A test session was conducted at the Stafford Motor Speedway on Friday and Saturday. According to photographer Howie Hodge the cars seemed to be pretty even when they were on the track at the same time. Time wise, they were real close.

   When Mark Arute made the statement “We looked at possibly bringing another touring modified division to Stafford, but in the end we decided that there was only one true touring modified division and that is the Whelen Modified Tour," he stirred up a hornet’s nest. It had been rumored that the True Value Modified Series might have had a shot at getting a date at the high profile speedway. Evidently that rumor could be put to rest as it would probably be a cold day before Jack Bateman would bring his competitors to Stafford. The TVMS had become an affordable alternate to running the NASCAR Whelen Modified Tour Series. It had never been Bateman’s intent to displace NASCAR’s oldest division. Likewise for the New York based Race of Champions Tour. The TVMS and the ROC Tours do in fact tour, maybe not to the extent of the NASCAR Tour but they do tour. The TVMS had conducted events at just about every track in New England including the Thompson
Speedway and the Waterford Speedbowl in Connecticut. Hopefully Arute would retract his statement because one never knows when these divisions may be needed to fill a necessary void. Needless to say, he did!

   Last year, 2011, the 2011 northeast racing wound up with 37th annual Turkey Derby at the Wall Stadium in New Jersey which was run in mid 60 degree temperatures. Local favorite Jimmy Blewett found himself in the right place at the right time in front of a near capacity crowd as he won both the Tour Type Modified 150 and the SK type 100. The event drew 25 tour type Modifieds and 29 SK types.
In the Turkey Derby 150 Modified event Matt Hirschman appeared to have victory in sight until contact from Les Hinkley, with five laps to go, took him out of contention and opened the door for Blewett. Blewett was the first to admit he did not have the best car in the race. Still, he was able to lead and then stay in contention as Doug Coby, Matt Hirschman and Rowan Pennink took turns leading the field. Coby appeared to have the field covered as he opened up a sizable lead and was on cruise control when his mount overheated. Pennink was the victim of a mysterious caution that was thrown while he was leading. Pennink ended up 15th, the last car on the lead lap. Hirschman ended up 12th. Worn tires played a big part in the outcome. Anthony Sesley ended up in second spot and was followed by Steven Reed, Chuck Hossfeldt and Danny Bohn. Twenty four caution periods slowed the event.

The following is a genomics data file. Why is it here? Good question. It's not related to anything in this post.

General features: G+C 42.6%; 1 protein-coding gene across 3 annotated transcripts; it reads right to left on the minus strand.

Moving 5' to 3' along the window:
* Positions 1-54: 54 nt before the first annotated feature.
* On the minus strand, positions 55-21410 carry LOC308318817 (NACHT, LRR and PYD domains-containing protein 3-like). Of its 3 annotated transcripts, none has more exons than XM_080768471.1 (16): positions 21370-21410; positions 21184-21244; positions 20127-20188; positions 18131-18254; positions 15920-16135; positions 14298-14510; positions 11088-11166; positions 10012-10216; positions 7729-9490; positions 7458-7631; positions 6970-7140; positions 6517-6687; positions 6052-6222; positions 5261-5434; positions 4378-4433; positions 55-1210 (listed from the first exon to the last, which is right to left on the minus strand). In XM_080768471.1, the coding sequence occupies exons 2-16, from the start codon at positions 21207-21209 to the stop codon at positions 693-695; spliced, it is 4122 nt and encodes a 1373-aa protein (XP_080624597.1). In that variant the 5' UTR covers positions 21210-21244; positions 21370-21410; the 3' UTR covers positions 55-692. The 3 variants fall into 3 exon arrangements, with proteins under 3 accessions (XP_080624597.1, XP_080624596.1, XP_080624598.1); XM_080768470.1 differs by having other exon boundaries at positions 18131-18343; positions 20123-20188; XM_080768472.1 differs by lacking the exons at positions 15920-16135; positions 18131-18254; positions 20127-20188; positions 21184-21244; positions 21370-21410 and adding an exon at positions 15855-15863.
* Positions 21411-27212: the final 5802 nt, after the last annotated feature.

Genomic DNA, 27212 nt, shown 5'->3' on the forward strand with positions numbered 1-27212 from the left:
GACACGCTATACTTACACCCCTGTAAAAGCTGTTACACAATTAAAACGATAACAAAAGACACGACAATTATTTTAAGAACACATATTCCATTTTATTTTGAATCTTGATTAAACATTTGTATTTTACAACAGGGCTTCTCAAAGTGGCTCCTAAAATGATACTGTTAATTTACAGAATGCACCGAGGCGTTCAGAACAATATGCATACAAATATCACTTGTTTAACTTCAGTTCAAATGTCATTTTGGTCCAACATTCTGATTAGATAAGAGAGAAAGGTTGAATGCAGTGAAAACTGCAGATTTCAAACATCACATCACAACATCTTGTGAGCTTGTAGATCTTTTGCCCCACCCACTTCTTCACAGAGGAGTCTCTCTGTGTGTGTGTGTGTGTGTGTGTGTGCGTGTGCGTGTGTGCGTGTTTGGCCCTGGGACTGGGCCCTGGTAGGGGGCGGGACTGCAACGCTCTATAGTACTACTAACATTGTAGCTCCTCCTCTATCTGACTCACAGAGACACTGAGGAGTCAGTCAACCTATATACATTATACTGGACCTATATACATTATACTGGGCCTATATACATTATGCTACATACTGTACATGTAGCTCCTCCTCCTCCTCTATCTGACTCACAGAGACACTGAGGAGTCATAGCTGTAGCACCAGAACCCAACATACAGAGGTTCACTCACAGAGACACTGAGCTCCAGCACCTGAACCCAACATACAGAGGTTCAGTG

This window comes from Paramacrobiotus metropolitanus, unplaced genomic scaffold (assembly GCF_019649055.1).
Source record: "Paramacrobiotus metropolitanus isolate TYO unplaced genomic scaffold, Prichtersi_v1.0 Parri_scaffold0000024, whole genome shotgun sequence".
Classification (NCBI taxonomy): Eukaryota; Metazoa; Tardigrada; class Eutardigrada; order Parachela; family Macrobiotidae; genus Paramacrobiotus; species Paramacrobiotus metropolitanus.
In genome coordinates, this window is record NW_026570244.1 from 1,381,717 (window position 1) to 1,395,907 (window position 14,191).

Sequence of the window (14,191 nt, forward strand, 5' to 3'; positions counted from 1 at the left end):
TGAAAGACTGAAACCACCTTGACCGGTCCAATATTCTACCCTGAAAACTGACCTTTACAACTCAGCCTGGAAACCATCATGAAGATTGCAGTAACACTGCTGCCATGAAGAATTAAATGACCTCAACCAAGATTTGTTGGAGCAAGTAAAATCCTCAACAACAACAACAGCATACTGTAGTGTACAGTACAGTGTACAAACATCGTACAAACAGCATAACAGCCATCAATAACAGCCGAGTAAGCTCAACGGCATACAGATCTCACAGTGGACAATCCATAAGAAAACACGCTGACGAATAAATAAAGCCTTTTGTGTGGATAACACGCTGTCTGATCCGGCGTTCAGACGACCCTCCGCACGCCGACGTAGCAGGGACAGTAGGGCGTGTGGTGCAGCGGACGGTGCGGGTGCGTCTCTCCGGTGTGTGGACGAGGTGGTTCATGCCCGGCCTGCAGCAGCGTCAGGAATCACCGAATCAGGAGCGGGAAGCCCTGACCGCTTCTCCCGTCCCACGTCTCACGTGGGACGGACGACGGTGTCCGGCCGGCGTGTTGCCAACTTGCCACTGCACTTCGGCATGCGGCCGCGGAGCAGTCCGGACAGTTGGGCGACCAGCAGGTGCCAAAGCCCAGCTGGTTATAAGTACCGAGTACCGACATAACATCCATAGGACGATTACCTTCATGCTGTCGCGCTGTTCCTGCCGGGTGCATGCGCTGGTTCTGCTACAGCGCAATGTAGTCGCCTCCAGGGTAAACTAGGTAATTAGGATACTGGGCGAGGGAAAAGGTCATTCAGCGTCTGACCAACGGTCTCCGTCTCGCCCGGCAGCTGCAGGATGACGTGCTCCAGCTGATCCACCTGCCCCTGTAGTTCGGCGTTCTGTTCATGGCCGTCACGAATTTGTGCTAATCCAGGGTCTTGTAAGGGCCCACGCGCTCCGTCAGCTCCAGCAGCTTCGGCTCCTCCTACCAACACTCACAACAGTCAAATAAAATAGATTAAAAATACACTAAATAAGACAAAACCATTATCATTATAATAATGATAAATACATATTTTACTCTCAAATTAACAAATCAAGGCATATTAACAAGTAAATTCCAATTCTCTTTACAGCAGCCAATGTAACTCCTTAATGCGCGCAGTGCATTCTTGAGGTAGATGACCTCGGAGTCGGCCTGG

The 100-lapper for the SK/Wall Modified cars saw Blewett’s second mount run flawlessly from pole to pole. Hirschman and Woody Pitkat were among his challengers in this one, but Blewett was never headed. Hirschman ended up second in this accident-plagued event, with Chas Okerson of Freehold, Pitkat and Howell’s Ken Woolley, Jr. rounding out the top five. Doug Coby's mount suffered transmission problems. Despite a relatively good day Pitkat's day turned sour as he broke down in Greenwich Ct on the way home. Kieth Rocco was never a factor as he finished 10th, eight laps down.

   Following the event local competitors at the Jersey shore oval received some real good news as promoters Diane and Cliff Krause announced that they have secured a deal to lease Wall Stadium for at least the next three years.

   Good news for Whelen Modified Teams came via Kevin Rice and the Lowell (Mass) Sun. Rice reported that the 2012 New Hampshire Motor Speedway schedule would likely be changed, with the Truck Series out. The events at NHMS have been among the busiest weekends in all of racing. To help alleviate scheduling problems, the NASCAR K&N event in July will no longer be on the schedule either. This apparently brings an end to Thursday practice and qualifying, making the event much more appealing for Modified teams, who no longer will have to arrive on Wednesday for a Saturday race. With the truck series now off the September schedule, the Modifieds can practice and qualify on Friday for both weekends, saving them money.

   That’s about it for this week from 11 Gardner Drive, Westerly, and R.I.02891. Ring my chimes at 401-596-5467.

Phil Smith has been a columnist for Speedway Scene and various
other publications for over 3 decades.

Looking Back Archive

SourcePhil Smith / Looking Back A Bit
Posted: November 30, 2012